October 25, 1848, the Lodge opened at 9:00 A.M. to attend ceremonies in Boston in connection with the introduction of water from Lake Cochituate. The first public installation of officers took place in the presence of members and their ladies only, and with the District Deputy Grand Master in attendance, on February 4, 1857.

June 17th of the same year the Lodge, in compliance with the expressed wish of the Grand Master, participated in the dedication of the memorial to Most Worshipful Brother and General Joseph Warren at Bunker Hill Monument, Charles-town, at which time a beautiful silken banner, designed and executed by Brother John Low, was borne for the first time. How greatly we should prize this banner had it been preserved to the present day! At a special meeting on December 22, 1858, in response to a communication from the Grand Master, it was voted that a committee be appointed to solicit a contribution from each of the Brethren of $1.00 to aid in purchasing Mount Vernon, "the Tomb of Washington."

It is noted in the records of a special communication held April 19, 1861, that Worshipful Brother William A. Williams "being a man and a patriot and a soldier" was absent on "matters pertaining to our country's good" in connection with the assault made that day by the Rebels in Baltimore and the Lodge was adjourned without doing any work under the authority of the Senior Warden, Brother Henry W. Bowen. At another special communication on the twenty-first of the same month, under dispensation from the Grand Lodge, Albert S. Austin, Charles H. Carruth and Edward L. Jones were admitted to all three degrees and the customary initiation fees were remitted, they being about to depart with the Chelsea Volunteer Company for the seat of war. These three Brothers, while not yet admitted to membership, appear to have been our first representatives, so far as recorded, to enter active service in the Union Army. On November 20, 1861, the following members were listed as being in the service: Worshipful Brother Lieutenant Colonel John F. Fellows, Brothers George A. Gerrish and Sumner Carruth, each as a Captain, and Brother George H. Rice in the Navy. At a later date, Brother Clifton A. Blanchard, our then Secretary, enlisted and served with the rank of Captain. These are but a few names in the roll of those who represented us under the Stars and Stripes during the greatest of wars that the world to that day had ever known. In January, 1865, the records state that "many of our members have been and are engaged, either as officers or soldiers in the armies or navy of the United States"—whereupon it was voted to remit their dues during their period of service; and subsequent to the war a number who had been soldiers became members of the Lodge. On October 14, 1864, Star of Bethlehem, under escort of Palestine Commandery, assisted in the laying of the corner stone of the new Masonic Temple in Boston.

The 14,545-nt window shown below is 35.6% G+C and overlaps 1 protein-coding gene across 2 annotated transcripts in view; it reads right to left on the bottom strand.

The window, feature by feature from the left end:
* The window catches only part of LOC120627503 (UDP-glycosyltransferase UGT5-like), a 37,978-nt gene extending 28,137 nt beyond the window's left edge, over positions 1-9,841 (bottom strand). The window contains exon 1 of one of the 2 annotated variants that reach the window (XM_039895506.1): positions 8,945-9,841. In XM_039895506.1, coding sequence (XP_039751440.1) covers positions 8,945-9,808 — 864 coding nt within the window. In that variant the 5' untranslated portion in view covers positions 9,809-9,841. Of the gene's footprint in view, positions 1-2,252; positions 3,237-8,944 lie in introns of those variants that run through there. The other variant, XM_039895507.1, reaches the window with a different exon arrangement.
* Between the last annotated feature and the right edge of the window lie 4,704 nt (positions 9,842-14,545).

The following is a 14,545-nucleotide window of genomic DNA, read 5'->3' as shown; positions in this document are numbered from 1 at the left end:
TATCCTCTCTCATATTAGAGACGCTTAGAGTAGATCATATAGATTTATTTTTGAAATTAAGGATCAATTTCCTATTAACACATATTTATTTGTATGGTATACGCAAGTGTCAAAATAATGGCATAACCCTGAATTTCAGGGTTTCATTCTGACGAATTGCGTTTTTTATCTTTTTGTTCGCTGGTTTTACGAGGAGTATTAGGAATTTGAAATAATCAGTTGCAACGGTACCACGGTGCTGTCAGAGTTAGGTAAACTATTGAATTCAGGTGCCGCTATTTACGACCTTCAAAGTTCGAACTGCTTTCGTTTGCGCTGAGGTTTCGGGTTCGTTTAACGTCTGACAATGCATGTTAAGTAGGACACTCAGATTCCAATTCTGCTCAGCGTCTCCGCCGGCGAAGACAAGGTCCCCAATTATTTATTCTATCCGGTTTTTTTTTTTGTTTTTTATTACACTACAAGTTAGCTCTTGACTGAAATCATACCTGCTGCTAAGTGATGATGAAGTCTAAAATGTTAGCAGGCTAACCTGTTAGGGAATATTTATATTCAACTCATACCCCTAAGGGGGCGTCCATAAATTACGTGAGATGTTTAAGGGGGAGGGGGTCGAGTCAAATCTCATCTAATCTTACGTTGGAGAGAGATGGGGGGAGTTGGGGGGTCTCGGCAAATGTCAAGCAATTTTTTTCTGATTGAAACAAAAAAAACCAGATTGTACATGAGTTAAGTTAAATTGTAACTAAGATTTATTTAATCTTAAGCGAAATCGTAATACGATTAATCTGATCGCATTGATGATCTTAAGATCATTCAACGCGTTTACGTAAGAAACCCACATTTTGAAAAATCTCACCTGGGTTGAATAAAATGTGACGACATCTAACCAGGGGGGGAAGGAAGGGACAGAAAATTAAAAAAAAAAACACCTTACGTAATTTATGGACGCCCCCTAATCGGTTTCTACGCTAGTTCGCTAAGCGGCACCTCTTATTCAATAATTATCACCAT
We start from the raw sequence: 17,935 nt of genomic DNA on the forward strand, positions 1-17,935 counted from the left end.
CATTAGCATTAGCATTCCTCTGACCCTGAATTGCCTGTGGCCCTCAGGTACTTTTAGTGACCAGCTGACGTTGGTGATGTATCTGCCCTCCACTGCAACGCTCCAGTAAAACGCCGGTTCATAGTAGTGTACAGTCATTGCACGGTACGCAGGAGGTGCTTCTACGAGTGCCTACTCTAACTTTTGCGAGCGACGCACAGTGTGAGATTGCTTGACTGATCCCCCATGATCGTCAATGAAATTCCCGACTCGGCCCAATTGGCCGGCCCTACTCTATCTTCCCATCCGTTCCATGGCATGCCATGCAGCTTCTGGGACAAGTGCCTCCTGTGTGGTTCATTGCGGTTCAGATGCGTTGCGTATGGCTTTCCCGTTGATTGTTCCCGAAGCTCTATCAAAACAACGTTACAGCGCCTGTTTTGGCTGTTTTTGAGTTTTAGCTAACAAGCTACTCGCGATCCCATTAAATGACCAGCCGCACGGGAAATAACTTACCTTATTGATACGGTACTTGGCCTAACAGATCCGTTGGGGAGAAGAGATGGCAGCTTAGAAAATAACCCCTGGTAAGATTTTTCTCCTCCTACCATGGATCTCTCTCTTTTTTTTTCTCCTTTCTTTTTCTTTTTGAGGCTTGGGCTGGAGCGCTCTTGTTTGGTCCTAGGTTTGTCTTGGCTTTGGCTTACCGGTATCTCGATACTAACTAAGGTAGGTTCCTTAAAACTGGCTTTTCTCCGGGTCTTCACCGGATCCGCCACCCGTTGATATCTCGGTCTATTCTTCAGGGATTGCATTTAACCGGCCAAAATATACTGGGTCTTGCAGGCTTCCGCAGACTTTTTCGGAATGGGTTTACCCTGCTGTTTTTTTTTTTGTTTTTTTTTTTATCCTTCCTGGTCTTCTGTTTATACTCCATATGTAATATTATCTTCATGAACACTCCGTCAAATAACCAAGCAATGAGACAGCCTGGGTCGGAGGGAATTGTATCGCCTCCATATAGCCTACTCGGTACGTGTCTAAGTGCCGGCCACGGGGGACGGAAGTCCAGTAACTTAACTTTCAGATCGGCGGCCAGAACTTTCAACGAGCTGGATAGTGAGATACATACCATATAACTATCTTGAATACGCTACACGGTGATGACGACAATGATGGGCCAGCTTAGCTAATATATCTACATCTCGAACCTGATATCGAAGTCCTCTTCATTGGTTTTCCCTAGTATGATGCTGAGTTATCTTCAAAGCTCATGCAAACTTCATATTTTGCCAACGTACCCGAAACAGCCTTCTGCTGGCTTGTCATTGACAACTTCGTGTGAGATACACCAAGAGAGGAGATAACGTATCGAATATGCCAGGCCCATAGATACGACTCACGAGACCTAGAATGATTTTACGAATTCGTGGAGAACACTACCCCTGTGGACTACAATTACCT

November 15 of this same year, the Lodge celebrated its twenty-first anniversary at a service in the Universalist Church,

the address being delivered by our own Reverend Brother Charles H. Leonard, the pastor, and a poem was read by Brother Benjamin Penhallow Shillaber (Mrs. Partington). These exercises being completed, the Lodge and its ladies were entertained at a banquet served in the Hawthorne Street Armory. Do any of us present remember that old building?

Eighteen hundred and sixty-seven witnessed the completion of the Temple in Boston and again we were permitted to assist in the ceremonies of dedication, as we had already done at the laying of its corner stone.

That same fall, November 20th, we accepted an invitation to share in a celebration on the following day of the introduction of water into our own city. It appears that regardless of their personal view, the Brethren laid great stress on water in those times, but of course in an era when all were dependent on private sources of supply, a public water service was a matter of momentous interest. Though no further mention of the event is on record, it seems fair to assume that we were represented, at least informally, at this glad event. On this same November 20th it was voted to assist in the erection of a soldiers' monument here. This monument is the one now standing before the City Hall in Bassett Square.